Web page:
West Virginians now have access to a unique blend of medicine where sleep treatments meet pulmonary care with the addition of Sunil Sharma, M.D., section chief of West Virginia University Department of Medicine’s Pulmonary, Critical Care and Sleep section.
“What really caught my eye about WVU was the impressive and innovative growth of the medicine, research and practice here,” Sharma said when asked about joining the University. “The University and WVU Medicine are on an exciting growth trajectory, which isn’t necessarily always the case for the rest of the country in the health care arena.”
Sharma added that another attractive aspect is leadership within WVU Medicine that’s firmly committed to the vision of overall health management rather than solely managing a singular disease.
“We as physicians need to shift the focus to prevention and early intervention from addressing diseases in advanced forms only,” Sharma said.
West Virginia has unique health challenges that Sharma is experienced in treating, particularly obesity, respiratory disease and smoke-related disorders. These challenges, paired with limited patient access to care, present an opportunity for Sharma to make a profound change by expanding pulmonary care options and reducing respiratory disease burden on patients, especially with the reach of the WVU Healthcare system of providers.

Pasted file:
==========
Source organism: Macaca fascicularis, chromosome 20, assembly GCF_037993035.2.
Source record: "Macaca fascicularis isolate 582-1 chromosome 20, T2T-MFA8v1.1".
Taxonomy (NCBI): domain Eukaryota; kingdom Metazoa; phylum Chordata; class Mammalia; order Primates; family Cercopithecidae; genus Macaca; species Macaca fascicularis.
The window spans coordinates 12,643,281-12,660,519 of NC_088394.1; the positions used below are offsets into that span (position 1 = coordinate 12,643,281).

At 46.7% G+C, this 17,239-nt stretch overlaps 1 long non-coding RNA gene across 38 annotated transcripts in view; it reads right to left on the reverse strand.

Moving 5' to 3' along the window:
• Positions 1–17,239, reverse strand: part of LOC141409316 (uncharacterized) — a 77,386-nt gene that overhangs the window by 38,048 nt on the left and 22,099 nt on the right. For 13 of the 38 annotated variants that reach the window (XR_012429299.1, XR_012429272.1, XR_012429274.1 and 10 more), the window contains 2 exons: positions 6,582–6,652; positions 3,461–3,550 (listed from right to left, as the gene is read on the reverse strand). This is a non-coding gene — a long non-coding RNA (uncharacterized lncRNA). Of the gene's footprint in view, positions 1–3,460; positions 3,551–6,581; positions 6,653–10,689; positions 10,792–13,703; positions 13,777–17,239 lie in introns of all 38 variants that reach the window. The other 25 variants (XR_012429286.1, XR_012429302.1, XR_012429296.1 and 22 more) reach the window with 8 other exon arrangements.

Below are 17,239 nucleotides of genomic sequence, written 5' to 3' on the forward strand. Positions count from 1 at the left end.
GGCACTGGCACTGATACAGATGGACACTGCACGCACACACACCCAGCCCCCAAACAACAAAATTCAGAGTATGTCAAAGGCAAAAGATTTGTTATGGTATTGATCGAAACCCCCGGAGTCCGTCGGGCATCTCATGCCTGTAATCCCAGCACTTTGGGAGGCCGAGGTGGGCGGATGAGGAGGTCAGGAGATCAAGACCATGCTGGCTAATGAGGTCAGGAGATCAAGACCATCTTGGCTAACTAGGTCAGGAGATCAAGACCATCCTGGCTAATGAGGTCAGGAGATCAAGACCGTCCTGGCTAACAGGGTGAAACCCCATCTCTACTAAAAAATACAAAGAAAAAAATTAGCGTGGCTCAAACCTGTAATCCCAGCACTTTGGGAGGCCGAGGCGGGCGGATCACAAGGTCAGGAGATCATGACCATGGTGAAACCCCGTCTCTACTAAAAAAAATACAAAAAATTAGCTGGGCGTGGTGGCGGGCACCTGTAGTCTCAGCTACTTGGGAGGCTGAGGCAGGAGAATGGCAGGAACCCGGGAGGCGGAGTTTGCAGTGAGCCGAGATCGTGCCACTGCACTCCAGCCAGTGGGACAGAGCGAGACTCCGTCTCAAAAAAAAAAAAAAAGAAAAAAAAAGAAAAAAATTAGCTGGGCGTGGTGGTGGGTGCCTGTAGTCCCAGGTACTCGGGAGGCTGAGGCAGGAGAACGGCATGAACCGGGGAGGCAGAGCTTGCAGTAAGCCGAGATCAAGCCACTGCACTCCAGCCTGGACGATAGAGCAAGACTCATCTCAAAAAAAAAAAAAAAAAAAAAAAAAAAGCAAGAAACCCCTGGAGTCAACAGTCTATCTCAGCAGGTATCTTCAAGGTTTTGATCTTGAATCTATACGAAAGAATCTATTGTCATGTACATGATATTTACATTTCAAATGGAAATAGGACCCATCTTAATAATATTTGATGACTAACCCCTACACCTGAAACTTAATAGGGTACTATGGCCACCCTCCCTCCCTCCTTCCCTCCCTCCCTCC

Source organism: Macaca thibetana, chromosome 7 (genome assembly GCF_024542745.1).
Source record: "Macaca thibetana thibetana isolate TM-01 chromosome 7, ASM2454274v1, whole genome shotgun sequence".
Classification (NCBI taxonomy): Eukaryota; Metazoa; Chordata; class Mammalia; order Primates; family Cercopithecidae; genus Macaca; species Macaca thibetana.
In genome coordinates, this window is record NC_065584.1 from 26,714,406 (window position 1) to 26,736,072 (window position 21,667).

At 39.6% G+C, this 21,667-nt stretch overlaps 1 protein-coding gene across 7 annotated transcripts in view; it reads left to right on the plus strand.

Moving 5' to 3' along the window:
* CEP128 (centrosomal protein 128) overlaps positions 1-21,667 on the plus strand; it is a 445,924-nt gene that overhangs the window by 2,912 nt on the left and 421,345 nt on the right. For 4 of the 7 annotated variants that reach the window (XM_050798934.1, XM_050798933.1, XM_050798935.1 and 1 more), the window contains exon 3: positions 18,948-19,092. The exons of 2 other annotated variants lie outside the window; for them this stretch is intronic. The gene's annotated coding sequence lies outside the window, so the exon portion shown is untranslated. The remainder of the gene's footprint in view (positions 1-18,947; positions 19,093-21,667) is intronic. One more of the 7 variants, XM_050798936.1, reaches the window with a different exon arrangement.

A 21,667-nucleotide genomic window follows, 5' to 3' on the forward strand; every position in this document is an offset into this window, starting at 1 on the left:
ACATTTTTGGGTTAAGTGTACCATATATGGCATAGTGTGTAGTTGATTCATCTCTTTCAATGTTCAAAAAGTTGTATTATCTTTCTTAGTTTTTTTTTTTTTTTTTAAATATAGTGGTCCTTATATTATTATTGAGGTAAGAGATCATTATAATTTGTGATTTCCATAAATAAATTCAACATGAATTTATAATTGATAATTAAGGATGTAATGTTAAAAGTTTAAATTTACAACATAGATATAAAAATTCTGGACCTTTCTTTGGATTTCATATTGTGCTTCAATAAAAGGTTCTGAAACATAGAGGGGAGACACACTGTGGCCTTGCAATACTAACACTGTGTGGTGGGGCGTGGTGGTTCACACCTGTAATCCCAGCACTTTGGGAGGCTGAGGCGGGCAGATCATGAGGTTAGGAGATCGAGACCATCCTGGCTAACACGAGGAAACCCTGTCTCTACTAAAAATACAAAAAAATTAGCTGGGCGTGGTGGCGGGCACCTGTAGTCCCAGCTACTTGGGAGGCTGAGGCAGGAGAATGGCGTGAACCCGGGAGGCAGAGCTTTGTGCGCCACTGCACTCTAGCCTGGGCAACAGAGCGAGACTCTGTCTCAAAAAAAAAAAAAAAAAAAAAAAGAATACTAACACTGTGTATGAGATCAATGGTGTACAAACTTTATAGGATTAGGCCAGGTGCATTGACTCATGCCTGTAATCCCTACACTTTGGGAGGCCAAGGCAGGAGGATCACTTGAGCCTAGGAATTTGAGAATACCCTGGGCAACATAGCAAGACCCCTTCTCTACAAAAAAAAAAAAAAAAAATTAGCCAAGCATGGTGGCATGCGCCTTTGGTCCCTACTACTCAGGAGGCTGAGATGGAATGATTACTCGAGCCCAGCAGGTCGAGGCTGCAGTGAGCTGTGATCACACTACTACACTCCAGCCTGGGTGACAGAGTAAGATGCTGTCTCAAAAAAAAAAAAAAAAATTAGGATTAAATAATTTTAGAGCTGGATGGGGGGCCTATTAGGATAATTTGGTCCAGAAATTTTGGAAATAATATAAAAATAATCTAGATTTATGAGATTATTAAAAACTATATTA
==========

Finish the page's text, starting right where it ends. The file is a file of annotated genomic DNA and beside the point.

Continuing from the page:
Under his lead, WVU Department of Medicine will continue to expand its medical reach through remote clinics and technology. Sharma said that reducing disease burden andfurthering access to patient care are his ultimate goals as a WVU clinician.
After moving from India, Sharma began his medical residency training at Cook County Hospital (now John Stroger Hospital) in Chicago where he was introduced to the practice of sleep medicine. He completed a fellowship in sleep studies at the University of Wisconsin that helped further emphasize the connection between sleep and lung care.
Sharma’s past experience includes directing the Sleep Disorders and Research Center at the University of South Carolina. He also developed a program for pulmonary hypertension while serving at East Carolina University. Prior to arriving at WVU, he worked at Thomas Jefferson University’s hospital where he developed a novel Hospital Sleep Medicine Program.
To learn more about the Department of Medicine, visit medicine.hsc.wvu.edu/medicine.